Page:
Federal regulators authorize Pfizer COVID-19 vaccine for emergency use in kids 12 to 15

The U.S. Food and Drug Administration on Monday authorized the Pfizer COVID-19 vaccine for emergency use in kids 12 to 15 years old, paving a path for the country to move closer to vaccinating the majority of the population.

That opens up vaccine eligibility to 17 million adolescents, or 5.7 percent of the U.S. With schools across the country planning to return to hybrid or in-person learning by the fall, public health officials have pushed for immunizing youth to prevent further spread of the virus.

“Today’s action allows for a younger population to be protected from COVID-19, bringing us closer to returning to a sense of normalcy and to ending the pandemic,” said Dr. Janet Woodcock, acting FDA commissioner. “Parents and guardians can rest assured that the agency undertook a rigorous and thorough review of all available data, as we have with all of our COVID-19 vaccine emergency use authorizations.”

Researchers found that youth 12 to 15 experienced similar side effects to adults, including sore arms, fatigue, headache, chills and fever. Side effects were reported more often after the second Pfizer dose, according to the data.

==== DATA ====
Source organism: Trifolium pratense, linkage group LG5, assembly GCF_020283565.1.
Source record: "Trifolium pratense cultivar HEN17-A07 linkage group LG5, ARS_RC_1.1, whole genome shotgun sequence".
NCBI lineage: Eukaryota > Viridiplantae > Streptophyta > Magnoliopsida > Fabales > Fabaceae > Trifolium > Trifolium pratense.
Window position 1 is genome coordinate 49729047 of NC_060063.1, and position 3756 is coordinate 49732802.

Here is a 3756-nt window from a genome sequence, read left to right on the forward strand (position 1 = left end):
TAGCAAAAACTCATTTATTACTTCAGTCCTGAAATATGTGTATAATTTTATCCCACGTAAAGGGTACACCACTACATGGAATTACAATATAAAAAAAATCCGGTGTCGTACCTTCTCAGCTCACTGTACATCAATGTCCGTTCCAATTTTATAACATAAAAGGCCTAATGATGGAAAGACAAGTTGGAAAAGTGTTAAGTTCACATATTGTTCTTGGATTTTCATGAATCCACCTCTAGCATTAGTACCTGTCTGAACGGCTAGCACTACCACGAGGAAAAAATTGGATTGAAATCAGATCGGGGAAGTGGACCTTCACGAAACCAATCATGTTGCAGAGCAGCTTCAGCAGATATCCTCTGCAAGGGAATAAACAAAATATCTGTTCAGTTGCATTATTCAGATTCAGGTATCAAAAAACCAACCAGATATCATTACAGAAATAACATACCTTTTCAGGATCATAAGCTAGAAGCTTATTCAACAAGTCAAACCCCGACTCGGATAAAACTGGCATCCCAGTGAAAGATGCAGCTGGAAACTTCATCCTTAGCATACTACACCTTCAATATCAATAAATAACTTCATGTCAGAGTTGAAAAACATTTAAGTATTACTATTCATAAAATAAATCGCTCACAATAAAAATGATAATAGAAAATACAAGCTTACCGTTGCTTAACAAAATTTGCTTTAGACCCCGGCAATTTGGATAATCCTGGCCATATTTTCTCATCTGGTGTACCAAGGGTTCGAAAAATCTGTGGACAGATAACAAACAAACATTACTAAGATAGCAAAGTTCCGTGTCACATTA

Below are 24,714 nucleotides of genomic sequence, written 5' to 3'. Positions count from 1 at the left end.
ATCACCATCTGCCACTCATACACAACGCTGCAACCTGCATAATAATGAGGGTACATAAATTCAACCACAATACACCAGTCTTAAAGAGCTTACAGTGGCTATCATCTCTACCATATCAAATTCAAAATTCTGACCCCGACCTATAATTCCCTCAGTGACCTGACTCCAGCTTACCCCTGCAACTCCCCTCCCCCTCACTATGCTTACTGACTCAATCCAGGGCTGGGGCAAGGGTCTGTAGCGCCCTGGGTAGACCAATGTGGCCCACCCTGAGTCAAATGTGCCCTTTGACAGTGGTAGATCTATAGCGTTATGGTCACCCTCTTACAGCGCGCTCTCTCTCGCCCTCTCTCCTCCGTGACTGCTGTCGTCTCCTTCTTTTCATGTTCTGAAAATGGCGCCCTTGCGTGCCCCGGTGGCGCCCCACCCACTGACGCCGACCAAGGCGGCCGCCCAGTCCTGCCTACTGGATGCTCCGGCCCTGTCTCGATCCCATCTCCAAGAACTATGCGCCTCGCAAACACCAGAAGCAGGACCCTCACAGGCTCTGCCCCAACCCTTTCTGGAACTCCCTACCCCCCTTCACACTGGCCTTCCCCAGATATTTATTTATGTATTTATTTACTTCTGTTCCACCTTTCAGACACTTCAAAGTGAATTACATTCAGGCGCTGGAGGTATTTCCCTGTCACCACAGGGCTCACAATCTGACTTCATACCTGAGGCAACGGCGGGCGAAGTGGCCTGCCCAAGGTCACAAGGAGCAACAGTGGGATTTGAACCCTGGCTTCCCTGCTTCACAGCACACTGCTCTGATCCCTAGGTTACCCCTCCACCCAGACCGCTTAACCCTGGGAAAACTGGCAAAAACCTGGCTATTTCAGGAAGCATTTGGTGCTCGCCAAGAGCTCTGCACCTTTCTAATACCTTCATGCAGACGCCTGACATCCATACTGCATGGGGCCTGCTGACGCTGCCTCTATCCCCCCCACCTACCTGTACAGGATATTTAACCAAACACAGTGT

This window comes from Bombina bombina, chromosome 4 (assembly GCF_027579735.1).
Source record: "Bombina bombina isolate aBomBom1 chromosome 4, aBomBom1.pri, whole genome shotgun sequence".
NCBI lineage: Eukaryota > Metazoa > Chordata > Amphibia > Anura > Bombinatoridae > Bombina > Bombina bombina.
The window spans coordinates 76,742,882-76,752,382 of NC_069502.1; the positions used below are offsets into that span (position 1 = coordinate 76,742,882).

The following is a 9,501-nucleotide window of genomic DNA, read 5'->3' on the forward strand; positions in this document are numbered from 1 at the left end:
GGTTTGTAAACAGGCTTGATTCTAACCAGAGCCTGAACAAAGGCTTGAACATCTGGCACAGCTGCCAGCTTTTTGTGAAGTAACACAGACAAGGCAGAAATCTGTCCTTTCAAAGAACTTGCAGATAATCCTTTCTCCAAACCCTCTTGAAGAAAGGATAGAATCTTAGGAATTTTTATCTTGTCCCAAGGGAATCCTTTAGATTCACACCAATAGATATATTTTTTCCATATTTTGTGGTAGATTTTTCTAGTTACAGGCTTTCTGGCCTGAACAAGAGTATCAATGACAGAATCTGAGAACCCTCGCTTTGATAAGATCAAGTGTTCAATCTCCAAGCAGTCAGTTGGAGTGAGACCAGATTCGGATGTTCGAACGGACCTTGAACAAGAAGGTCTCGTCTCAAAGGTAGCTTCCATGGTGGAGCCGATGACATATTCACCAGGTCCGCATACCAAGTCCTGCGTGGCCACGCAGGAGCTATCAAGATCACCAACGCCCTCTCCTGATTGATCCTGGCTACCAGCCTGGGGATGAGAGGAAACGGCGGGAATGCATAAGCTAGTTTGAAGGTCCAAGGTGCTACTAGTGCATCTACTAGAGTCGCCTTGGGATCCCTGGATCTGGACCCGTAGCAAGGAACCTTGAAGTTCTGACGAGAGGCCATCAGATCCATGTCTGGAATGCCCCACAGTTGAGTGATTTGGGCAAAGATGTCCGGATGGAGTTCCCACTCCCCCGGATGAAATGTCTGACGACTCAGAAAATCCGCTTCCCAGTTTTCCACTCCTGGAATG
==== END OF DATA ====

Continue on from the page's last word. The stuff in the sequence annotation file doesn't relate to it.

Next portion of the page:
Pfizer is now seeking full FDA approval for its COVID-19 vaccine, which would allow clinicians to administer the two-dose series even after the federal emergency is over.

Emergency use authorization can help vaccine sites use up their existing supply, too. As vaccine demand ebbs across the country, public health officials and hospitals are resorting to walk-in clinics and incentives to convince people to get the vaccine.

In Texas, where more than a quarter of the population is under 18, it could go a long way in boosting vaccination numbers. The vaccine manufacturer started a clinical trial for kids under 12 last month at Baylor College of Medicine.

More than 1.5 million adolescents between 11 and 17 years old have caught COVID-19 since the pandemic began in March 2020.

Pfizer officials said teen trial participants produced strong antibody responses.

Manufacturers developing drugs and vaccines first test their products on the general adult population. Researchers start separate trials on other parts of the population, such as teens, because of the higher chance of different immune responses compared to adults.

Moderna and Johnson & Johnson’s vaccines are not authorized for emergency use in teens yet. However, Moderna said its vaccine is 96 percent effective in teens so far.



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